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In memoriam: David Anthony

April 9, 2012: 10:37 AM ET

David Anthony, a venture capitalist known for his devotion to clean energy technologies, has taken his own life.

Fortune confirmed Anthony's passing in Birmingham, Ala. with several of his friends and business associates, who also shed more light on an unusual career that rarely included the primary objective of most venture capitalists: Making money.

Anthony was founder and managing partner of 21Ventures, which billed itself as investing "in clean technologies and entrepreneurs focused on solving the challenges of the 21st Century."

But 21Ventures never raised a traditional venture capital fund. Instead, Anthony would identify investment opportunities and then pitch them to a small stable of high-net-worth individuals and family offices. Kind of like a "fundless sponsor" model, except that Anthony did not collect management fees. Instead, his only compensation was in the form of carried interest – meaning that he only earned income if the investment was a success, even though most 21Ventures deals were in startups that, even in best-case scenarios, wouldn't generate a return for years.

And, as we all know, cleantech hasn't had too many best-case scenarios. Many 21Ventures investments failed, although there are still around a dozen remaining portfolio companies. Later on, he would receive occasional finder's fees from investors, but not nearly at industry standards.

Among those who leaned heavily on Anthony was David Gelbaum, the mathematician and philanthropist who is believed to have invested around $500 million of his own money in cleantech companies. Gelbaum's deals were done via a family vehicle called Quercus Trust, which is listed as the lead investor on the vast majority of 21Ventures deals. By 2009, Gelbaum seemed to be having some liquidity troubles. He canceled his annual $20 million-plus gift to the ACLU and, at around the same time, 21Ventures significantly slowed down its investment pace. In fact, one source said that Anthony hadn't done a new deal in the past two years.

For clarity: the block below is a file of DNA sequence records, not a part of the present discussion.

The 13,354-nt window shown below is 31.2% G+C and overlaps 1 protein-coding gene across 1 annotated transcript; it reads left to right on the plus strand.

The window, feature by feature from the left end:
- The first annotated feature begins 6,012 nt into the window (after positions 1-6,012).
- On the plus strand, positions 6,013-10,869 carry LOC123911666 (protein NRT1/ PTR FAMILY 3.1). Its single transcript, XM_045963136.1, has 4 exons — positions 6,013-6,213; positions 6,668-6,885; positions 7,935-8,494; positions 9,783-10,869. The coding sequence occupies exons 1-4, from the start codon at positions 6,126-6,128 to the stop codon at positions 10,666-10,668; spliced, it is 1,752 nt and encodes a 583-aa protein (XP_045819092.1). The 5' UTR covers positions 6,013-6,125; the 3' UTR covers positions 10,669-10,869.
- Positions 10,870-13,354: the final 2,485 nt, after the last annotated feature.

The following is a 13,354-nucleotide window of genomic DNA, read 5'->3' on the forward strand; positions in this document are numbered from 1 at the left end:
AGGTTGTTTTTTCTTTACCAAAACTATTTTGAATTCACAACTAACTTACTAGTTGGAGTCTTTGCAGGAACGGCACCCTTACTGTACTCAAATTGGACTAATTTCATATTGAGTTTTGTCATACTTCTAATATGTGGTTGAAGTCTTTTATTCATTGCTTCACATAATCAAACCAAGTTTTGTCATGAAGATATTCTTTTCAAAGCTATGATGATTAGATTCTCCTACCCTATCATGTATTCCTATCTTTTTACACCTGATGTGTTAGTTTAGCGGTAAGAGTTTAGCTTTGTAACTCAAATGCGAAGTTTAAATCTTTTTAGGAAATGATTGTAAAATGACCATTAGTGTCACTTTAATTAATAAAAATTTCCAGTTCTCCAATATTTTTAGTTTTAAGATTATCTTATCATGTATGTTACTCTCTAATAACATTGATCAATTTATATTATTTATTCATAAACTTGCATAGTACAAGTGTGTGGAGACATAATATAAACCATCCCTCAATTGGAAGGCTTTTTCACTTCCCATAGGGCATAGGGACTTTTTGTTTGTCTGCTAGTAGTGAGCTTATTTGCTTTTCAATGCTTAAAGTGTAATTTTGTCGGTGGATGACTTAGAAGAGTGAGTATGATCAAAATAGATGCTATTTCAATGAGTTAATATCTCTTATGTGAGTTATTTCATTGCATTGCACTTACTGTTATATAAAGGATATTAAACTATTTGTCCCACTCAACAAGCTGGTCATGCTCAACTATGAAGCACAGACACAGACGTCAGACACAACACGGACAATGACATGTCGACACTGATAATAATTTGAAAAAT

"Gelbaum is a mathematician and a trader, not a venture capitalist," said one source familiar with the situation. "But he was motivated to invest in cleantech due to his political ideologies, so he basically outsourced a lot of the venture capital to Anthony."

UPDATE: David Gelbaum sent an email in response to this post. Here it is, in part:

I invested in cleantech to make money, not because of my political ideology. Needless to say, I didn't make any money. On the contrary, I wiped out my family's liquidity. Most of my money was not invested in companies recommended by David Anthony. And my biggest losses were not in 21Ventures companies. I think the investments recommended by David Anthony have done better than my other investments, on average. He put good managers in place and made investments subject to milestones. The failure rate on his companies is not too bad, given the traditional failure rate for venture capital and given that the investments were made just before the Great Recession. I think that the companies that have survived have good prospects.

Finally, David Anthony DID want to make money. He charged me an annual fee for managing the portfolio, as he should have, because he had a family to support. He was devoted to his family and worked very hard for them. He was also devoted to his friends.

As of last week, the 21Ventures website listed several employees who no longer seemed to actually work with the organization. The listed phone number rang endlessly without being picked up by a receptionist or voicemail, and the only staffer I could find – principal Dileep Agnihotri, who now works at two portfolio companies – said that he was not yet sure as to who would manage out the remaining portfolio.

As of this morning, the website content has been removed in favor of a sparse landing page.

To be clear, there is no evidence that Anthony committed suicide due to anything related to 21Ventures. In fact, he recently had experienced some family trauma that offers a much more likely explanation. But in passing we remember, particularly someone who mostly flew under the radar during his too-short life.

Anthony leaves behind a wife and young son. A memorial service is expected to occur in early May.

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About This Author
Dan Primack
Dan Primack
Senior Editor, Fortune

Dan Primack joined Fortune.com in September 2010 to cover deals and dealmakers, from Wall Street to Sand Hill Road. Previously, Dan was an editor-at-large with Thomson Reuters, where he launched both peHUB.com and the peHUB Wire email service. In a past journalistic life, Dan ran a community paper in Roxbury, Massachusetts. He currently lives just outside of Boston.

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